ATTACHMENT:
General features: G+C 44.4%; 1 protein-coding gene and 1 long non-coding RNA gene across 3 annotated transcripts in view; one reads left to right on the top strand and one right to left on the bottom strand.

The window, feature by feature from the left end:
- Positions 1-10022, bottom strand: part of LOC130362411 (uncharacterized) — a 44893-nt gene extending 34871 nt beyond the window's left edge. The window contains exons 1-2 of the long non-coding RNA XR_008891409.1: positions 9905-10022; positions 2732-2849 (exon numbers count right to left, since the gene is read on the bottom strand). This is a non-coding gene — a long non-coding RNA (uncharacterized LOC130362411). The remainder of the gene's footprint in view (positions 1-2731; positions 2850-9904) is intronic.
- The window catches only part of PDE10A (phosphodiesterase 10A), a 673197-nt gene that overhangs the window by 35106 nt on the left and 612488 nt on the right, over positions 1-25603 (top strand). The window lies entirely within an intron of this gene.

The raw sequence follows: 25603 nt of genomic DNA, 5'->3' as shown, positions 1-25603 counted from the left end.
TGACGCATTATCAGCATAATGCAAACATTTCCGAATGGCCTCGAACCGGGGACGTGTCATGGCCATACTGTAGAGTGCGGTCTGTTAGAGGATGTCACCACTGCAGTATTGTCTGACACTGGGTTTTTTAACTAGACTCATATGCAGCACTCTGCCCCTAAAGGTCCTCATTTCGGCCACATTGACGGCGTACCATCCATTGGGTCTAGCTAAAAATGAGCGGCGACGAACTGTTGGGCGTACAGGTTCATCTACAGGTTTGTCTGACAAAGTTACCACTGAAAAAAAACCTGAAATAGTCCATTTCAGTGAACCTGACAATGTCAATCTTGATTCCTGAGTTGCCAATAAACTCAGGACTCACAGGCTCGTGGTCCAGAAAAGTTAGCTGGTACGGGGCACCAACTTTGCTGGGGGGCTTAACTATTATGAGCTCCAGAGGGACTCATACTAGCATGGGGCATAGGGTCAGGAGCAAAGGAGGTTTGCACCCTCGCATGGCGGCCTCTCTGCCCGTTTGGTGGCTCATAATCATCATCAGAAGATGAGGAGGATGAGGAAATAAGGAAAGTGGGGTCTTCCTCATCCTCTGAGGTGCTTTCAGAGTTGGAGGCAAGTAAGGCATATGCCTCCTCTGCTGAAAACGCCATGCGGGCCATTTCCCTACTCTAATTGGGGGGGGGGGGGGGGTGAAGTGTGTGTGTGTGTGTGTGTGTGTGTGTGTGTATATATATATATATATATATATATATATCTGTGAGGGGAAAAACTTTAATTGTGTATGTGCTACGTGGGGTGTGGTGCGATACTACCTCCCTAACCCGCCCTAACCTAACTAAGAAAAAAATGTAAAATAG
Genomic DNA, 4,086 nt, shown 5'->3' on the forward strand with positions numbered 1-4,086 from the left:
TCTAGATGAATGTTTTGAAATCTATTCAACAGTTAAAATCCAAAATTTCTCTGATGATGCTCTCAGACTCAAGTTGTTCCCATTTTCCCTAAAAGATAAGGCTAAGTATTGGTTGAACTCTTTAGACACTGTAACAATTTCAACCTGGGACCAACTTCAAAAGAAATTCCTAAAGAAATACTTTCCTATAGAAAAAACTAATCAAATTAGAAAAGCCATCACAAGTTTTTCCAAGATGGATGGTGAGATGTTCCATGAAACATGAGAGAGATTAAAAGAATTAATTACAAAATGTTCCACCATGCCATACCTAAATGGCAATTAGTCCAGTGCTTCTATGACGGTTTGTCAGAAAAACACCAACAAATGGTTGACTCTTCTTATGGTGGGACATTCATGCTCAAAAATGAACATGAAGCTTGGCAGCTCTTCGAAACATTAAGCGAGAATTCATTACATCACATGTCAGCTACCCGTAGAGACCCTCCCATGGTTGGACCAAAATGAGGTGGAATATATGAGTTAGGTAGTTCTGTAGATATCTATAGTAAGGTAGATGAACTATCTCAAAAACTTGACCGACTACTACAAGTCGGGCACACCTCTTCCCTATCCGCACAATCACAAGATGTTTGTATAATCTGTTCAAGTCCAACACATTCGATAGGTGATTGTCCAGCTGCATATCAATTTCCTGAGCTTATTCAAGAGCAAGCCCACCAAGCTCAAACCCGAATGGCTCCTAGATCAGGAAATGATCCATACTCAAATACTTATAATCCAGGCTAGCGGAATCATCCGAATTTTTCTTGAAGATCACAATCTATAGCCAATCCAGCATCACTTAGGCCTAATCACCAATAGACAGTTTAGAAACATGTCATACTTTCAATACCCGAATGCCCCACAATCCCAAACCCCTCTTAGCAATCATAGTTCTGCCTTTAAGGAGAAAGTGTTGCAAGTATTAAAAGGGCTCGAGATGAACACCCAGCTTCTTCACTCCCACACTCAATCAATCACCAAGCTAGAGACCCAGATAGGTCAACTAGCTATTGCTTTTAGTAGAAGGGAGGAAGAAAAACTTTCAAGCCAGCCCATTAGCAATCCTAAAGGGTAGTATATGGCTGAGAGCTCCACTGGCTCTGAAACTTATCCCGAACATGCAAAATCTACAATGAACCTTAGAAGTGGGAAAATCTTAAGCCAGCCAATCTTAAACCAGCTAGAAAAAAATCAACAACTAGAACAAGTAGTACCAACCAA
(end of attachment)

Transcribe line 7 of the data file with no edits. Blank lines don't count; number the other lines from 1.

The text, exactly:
Genomic DNA, 4,086 nt, shown 5'->3' on the forward strand with positions numbered 1-4,086 from the left: